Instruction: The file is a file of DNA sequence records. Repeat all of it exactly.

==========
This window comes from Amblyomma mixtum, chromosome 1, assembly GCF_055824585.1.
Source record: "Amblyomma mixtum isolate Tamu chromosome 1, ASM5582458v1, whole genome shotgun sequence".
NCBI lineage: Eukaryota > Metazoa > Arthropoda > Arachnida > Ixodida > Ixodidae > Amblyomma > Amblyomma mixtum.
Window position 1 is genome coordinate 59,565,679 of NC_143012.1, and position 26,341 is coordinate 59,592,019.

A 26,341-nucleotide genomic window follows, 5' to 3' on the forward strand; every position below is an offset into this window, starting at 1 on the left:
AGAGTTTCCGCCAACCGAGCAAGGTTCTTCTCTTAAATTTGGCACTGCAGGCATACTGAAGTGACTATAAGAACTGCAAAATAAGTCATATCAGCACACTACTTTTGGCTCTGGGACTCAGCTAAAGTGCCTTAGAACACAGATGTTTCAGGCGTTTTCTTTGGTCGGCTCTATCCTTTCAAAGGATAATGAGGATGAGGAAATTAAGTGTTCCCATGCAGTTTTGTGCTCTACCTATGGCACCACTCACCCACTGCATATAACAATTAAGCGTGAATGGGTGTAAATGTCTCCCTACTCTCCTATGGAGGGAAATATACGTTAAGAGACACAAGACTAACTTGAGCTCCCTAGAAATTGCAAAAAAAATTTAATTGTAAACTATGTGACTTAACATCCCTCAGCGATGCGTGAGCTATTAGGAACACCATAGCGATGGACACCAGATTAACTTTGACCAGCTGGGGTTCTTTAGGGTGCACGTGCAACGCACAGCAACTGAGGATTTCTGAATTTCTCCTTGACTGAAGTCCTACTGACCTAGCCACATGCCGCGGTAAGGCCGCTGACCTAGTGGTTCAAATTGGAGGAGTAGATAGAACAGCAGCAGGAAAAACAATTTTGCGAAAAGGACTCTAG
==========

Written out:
This window comes from Amblyomma mixtum, chromosome 1, assembly GCF_055824585.1.
Source record: "Amblyomma mixtum isolate Tamu chromosome 1, ASM5582458v1, whole genome shotgun sequence".
NCBI lineage: Eukaryota > Metazoa > Arthropoda > Arachnida > Ixodida > Ixodidae > Amblyomma > Amblyomma mixtum.
Window position 1 is genome coordinate 59,565,679 of NC_143012.1, and position 26,341 is coordinate 59,592,019.

A 26,341-nucleotide genomic window follows, 5' to 3' on the forward strand; every position below is an offset into this window, starting at 1 on the left:
AGAGTTTCCGCCAACCGAGCAAGGTTCTTCTCTTAAATTTGGCACTGCAGGCATACTGAAGTGACTATAAGAACTGCAAAATAAGTCATATCAGCACACTACTTTTGGCTCTGGGACTCAGCTAAAGTGCCTTAGAACACAGATGTTTCAGGCGTTTTCTTTGGTCGGCTCTATCCTTTCAAAGGATAATGAGGATGAGGAAATTAAGTGTTCCCATGCAGTTTTGTGCTCTACCTATGGCACCACTCACCCACTGCATATAACAATTAAGCGTGAATGGGTGTAAATGTCTCCCTACTCTCCTATGGAGGGAAATATACGTTAAGAGACACAAGACTAACTTGAGCTCCCTAGAAATTGCAAAAAAAATTTAATTGTAAACTATGTGACTTAACATCCCTCAGCGATGCGTGAGCTATTAGGAACACCATAGCGATGGACACCAGATTAACTTTGACCAGCTGGGGTTCTTTAGGGTGCACGTGCAACGCACAGCAACTGAGGATTTCTGAATTTCTCCTTGACTGAAGTCCTACTGACCTAGCCACATGCCGCGGTAAGGCCGCTGACCTAGTGGTTCAAATTGGAGGAGTAGATAGAACAGCAGCAGGAAAAACAATTTTGCGAAAAGGACTCTAG